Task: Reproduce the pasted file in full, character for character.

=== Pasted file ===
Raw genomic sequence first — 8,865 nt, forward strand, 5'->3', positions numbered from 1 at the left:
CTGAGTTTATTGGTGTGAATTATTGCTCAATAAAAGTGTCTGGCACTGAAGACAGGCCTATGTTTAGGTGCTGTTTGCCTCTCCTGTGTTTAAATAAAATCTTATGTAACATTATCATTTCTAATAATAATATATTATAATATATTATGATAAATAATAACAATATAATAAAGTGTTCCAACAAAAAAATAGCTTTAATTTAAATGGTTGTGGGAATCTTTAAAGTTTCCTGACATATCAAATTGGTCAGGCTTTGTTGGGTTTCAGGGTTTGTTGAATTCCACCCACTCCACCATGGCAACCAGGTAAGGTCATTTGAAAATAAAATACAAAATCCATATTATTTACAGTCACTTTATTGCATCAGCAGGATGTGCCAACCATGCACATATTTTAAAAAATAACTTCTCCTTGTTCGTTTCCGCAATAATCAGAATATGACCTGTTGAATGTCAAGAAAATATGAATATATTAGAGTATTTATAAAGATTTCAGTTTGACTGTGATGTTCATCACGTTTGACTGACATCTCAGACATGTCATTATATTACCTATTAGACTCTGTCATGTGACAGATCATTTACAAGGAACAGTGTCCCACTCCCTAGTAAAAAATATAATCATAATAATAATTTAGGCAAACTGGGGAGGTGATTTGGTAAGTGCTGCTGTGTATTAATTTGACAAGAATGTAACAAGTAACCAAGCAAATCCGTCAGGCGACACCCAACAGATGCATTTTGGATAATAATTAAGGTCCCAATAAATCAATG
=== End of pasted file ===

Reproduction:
Raw genomic sequence first — 8,865 nt, forward strand, 5'->3', positions numbered from 1 at the left:
CTGAGTTTATTGGTGTGAATTATTGCTCAATAAAAGTGTCTGGCACTGAAGACAGGCCTATGTTTAGGTGCTGTTTGCCTCTCCTGTGTTTAAATAAAATCTTATGTAACATTATCATTTCTAATAATAATATATTATAATATATTATGATAAATAATAACAATATAATAAAGTGTTCCAACAAAAAAATAGCTTTAATTTAAATGGTTGTGGGAATCTTTAAAGTTTCCTGACATATCAAATTGGTCAGGCTTTGTTGGGTTTCAGGGTTTGTTGAATTCCACCCACTCCACCATGGCAACCAGGTAAGGTCATTTGAAAATAAAATACAAAATCCATATTATTTACAGTCACTTTATTGCATCAGCAGGATGTGCCAACCATGCACATATTTTAAAAAATAACTTCTCCTTGTTCGTTTCCGCAATAATCAGAATATGACCTGTTGAATGTCAAGAAAATATGAATATATTAGAGTATTTATAAAGATTTCAGTTTGACTGTGATGTTCATCACGTTTGACTGACATCTCAGACATGTCATTATATTACCTATTAGACTCTGTCATGTGACAGATCATTTACAAGGAACAGTGTCCCACTCCCTAGTAAAAAATATAATCATAATAATAATTTAGGCAAACTGGGGAGGTGATTTGGTAAGTGCTGCTGTGTATTAATTTGACAAGAATGTAACAAGTAACCAAGCAAATCCGTCAGGCGACACCCAACAGATGCATTTTGGATAATAATTAAGGTCCCAATAAATCAATG